The conflict didn’t feel earned, legitimate, or in some cases, consistent with the characters as we had known them up until that point.

It was disappointing.

Throughout the whole book I found myself wanting more: more development of characters, more information about certain situations – Sloane is concerned about the state of her parents’ marriage based on an exchange that is less than a page long and only referred to once in the entire book – and more back story to Sloane herself. She presents as a complex, quite emotionally closed off character, but those elements of her are never really explored. For much of the book I found myself wondering why.

All that aside, I found This Adventure Ends to be an enjoyable, if frustrating read. It’s slightly flat plot is saved by a cast of engaging, #friendshipgoals characters probably better suited for reading on the beach rather than on the train home, delirious after working a 12 hour shift.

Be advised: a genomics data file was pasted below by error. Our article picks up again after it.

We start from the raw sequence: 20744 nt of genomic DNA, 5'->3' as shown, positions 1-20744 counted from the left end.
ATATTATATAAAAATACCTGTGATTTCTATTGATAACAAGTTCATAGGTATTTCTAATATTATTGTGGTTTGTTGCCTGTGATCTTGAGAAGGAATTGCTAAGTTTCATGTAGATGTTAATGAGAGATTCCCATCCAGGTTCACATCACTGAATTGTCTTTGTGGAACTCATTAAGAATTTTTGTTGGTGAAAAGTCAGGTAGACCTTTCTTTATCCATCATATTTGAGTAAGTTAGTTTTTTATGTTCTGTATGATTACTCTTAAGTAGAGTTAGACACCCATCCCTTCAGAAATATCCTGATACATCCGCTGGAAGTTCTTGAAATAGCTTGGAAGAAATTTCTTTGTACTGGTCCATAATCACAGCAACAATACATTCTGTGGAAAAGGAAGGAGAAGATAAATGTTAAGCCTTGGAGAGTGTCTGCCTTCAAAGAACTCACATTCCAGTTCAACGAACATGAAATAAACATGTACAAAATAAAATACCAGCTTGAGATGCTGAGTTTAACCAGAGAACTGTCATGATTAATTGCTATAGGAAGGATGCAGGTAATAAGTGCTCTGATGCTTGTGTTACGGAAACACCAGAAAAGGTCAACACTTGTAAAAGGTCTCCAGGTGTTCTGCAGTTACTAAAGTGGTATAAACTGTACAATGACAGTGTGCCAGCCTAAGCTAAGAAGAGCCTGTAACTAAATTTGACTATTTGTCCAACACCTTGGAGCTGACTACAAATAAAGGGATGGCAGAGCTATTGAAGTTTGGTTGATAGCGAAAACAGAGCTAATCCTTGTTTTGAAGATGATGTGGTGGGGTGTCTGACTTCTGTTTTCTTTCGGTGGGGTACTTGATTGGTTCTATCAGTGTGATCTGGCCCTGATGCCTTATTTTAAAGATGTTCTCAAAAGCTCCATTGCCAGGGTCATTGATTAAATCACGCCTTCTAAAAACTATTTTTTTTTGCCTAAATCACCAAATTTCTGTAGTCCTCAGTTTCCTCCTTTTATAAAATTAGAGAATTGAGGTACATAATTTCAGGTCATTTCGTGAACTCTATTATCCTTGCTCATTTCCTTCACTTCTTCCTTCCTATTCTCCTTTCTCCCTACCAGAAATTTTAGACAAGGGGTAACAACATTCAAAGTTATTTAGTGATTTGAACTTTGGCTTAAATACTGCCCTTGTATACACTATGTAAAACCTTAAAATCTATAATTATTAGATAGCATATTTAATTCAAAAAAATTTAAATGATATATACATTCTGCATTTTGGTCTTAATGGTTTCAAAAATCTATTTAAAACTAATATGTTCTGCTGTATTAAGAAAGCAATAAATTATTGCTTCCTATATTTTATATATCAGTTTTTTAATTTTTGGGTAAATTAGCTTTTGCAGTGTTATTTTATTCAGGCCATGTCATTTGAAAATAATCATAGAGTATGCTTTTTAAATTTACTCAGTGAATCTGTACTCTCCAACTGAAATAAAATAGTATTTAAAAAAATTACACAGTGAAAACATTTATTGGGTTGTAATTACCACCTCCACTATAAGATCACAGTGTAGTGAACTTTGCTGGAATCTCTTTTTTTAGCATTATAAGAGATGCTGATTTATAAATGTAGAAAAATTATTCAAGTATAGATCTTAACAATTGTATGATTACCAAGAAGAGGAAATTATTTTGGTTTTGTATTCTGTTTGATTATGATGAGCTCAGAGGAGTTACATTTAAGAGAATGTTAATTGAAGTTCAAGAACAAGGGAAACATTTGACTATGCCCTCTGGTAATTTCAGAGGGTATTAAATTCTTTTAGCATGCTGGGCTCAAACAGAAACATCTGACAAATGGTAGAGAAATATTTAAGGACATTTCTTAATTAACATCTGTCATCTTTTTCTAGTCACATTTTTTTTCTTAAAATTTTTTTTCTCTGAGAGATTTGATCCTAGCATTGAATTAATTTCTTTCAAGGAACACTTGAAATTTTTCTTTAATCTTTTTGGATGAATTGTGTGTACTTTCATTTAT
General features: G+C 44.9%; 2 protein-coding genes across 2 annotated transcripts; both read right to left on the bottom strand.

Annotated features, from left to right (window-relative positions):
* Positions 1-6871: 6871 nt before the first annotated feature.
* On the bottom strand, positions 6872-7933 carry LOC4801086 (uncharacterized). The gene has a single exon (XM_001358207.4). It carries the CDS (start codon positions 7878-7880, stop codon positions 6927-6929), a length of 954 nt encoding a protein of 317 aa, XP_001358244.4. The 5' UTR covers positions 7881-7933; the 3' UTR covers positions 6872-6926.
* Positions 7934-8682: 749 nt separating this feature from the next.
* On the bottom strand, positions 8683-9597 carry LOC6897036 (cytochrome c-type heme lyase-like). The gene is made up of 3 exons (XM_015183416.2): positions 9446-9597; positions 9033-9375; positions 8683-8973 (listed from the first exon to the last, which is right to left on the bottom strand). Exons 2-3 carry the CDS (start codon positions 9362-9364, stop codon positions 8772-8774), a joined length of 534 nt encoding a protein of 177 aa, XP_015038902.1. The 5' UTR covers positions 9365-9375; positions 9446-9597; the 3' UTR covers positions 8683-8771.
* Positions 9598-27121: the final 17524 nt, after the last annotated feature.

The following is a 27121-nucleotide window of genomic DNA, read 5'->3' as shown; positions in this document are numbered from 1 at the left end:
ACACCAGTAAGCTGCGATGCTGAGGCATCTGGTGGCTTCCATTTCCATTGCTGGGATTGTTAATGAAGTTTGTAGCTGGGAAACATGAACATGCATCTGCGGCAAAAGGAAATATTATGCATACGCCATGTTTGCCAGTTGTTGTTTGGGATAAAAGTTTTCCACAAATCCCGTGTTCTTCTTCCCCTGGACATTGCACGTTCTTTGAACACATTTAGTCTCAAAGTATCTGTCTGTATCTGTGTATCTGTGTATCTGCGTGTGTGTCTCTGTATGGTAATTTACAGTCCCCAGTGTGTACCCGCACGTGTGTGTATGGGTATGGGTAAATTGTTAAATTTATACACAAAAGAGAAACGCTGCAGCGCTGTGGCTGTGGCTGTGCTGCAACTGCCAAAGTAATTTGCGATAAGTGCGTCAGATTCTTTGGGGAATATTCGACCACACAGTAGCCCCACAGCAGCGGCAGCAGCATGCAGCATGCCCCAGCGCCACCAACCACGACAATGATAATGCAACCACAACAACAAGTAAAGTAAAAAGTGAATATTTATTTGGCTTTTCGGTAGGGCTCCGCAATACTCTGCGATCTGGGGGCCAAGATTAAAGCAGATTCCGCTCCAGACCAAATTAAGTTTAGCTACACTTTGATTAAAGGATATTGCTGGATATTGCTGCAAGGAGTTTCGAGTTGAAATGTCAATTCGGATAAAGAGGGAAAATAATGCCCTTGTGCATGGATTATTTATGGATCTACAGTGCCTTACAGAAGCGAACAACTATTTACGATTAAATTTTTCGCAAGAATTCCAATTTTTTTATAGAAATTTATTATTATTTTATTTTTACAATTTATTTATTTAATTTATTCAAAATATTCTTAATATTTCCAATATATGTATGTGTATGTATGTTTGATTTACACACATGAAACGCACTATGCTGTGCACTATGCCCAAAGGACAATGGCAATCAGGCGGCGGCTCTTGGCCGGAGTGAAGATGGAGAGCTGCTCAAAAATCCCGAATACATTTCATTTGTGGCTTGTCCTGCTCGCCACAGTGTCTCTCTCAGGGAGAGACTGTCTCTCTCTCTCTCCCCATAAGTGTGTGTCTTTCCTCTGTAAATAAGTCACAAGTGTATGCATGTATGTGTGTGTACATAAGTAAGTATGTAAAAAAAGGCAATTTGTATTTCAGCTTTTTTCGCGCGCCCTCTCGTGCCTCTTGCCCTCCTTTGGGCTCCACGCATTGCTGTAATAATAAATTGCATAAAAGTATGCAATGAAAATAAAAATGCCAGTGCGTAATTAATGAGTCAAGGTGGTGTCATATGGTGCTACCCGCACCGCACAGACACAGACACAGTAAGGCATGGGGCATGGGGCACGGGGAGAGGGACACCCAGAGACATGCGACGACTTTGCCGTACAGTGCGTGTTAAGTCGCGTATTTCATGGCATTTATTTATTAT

February Wrap-Up

I hope everybody had a good February. I worked and caught what feels like my hundredth cold of the winter.

My ipod classic finally died. RIP, ipod classic.

I started attending a spin class. And I love it! Who am I?!

I celebrated March 1st by sellotaping the four agreements to my (broken in an unfortunate incident) mirror. During February I started to think that becoming a better person was an active process. In addition to the four agreements, I stuck another post-it above my desk that says ‘my fuck budget is low’, a Katherine Ryan quote.

Apparently measurable person improvement begins with post-its.

february-wrap-up

Also I reviewed books. This month they included:

Swing Time – Zadie Smith

The Wangs vs the World – Jade Chang

Blue Lily, Lily Blue – Maggie Stiefvater

Hope in the Dark – Rebecca Solnit

I also wrote:

Are Book Bloggers Becoming Censors?